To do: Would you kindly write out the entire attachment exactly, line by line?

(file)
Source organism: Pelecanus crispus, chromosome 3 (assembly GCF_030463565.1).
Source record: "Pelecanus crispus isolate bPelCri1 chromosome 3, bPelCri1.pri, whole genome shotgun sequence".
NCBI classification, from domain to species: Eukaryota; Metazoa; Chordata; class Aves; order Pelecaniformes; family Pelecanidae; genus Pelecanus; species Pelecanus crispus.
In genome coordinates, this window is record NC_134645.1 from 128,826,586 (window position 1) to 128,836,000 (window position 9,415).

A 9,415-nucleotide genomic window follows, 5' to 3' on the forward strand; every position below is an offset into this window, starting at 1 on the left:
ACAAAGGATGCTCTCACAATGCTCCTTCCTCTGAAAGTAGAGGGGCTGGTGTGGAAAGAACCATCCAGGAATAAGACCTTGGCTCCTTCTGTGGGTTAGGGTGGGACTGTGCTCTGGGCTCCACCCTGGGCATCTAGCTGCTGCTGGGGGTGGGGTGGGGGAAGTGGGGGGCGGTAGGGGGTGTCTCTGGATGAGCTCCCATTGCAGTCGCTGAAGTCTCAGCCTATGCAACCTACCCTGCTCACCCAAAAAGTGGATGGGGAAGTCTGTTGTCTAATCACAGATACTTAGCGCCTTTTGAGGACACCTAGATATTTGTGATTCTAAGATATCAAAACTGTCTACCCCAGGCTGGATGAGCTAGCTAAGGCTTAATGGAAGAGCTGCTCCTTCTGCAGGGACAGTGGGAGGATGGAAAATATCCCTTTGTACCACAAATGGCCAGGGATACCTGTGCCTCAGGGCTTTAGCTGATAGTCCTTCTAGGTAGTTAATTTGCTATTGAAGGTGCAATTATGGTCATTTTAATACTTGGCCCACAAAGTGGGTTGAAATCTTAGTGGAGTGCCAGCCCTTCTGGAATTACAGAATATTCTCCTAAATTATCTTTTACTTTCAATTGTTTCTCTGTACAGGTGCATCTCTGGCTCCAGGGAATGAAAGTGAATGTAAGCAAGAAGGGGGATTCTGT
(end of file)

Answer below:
Source organism: Pelecanus crispus, chromosome 3 (assembly GCF_030463565.1).
Source record: "Pelecanus crispus isolate bPelCri1 chromosome 3, bPelCri1.pri, whole genome shotgun sequence".
NCBI classification, from domain to species: Eukaryota; Metazoa; Chordata; class Aves; order Pelecaniformes; family Pelecanidae; genus Pelecanus; species Pelecanus crispus.
In genome coordinates, this window is record NC_134645.1 from 128,826,586 (window position 1) to 128,836,000 (window position 9,415).

A 9,415-nucleotide genomic window follows, 5' to 3' on the forward strand; every position below is an offset into this window, starting at 1 on the left:
ACAAAGGATGCTCTCACAATGCTCCTTCCTCTGAAAGTAGAGGGGCTGGTGTGGAAAGAACCATCCAGGAATAAGACCTTGGCTCCTTCTGTGGGTTAGGGTGGGACTGTGCTCTGGGCTCCACCCTGGGCATCTAGCTGCTGCTGGGGGTGGGGTGGGGGAAGTGGGGGGCGGTAGGGGGTGTCTCTGGATGAGCTCCCATTGCAGTCGCTGAAGTCTCAGCCTATGCAACCTACCCTGCTCACCCAAAAAGTGGATGGGGAAGTCTGTTGTCTAATCACAGATACTTAGCGCCTTTTGAGGACACCTAGATATTTGTGATTCTAAGATATCAAAACTGTCTACCCCAGGCTGGATGAGCTAGCTAAGGCTTAATGGAAGAGCTGCTCCTTCTGCAGGGACAGTGGGAGGATGGAAAATATCCCTTTGTACCACAAATGGCCAGGGATACCTGTGCCTCAGGGCTTTAGCTGATAGTCCTTCTAGGTAGTTAATTTGCTATTGAAGGTGCAATTATGGTCATTTTAATACTTGGCCCACAAAGTGGGTTGAAATCTTAGTGGAGTGCCAGCCCTTCTGGAATTACAGAATATTCTCCTAAATTATCTTTTACTTTCAATTGTTTCTCTGTACAGGTGCATCTCTGGCTCCAGGGAATGAAAGTGAATGTAAGCAAGAAGGGGGATTCTGT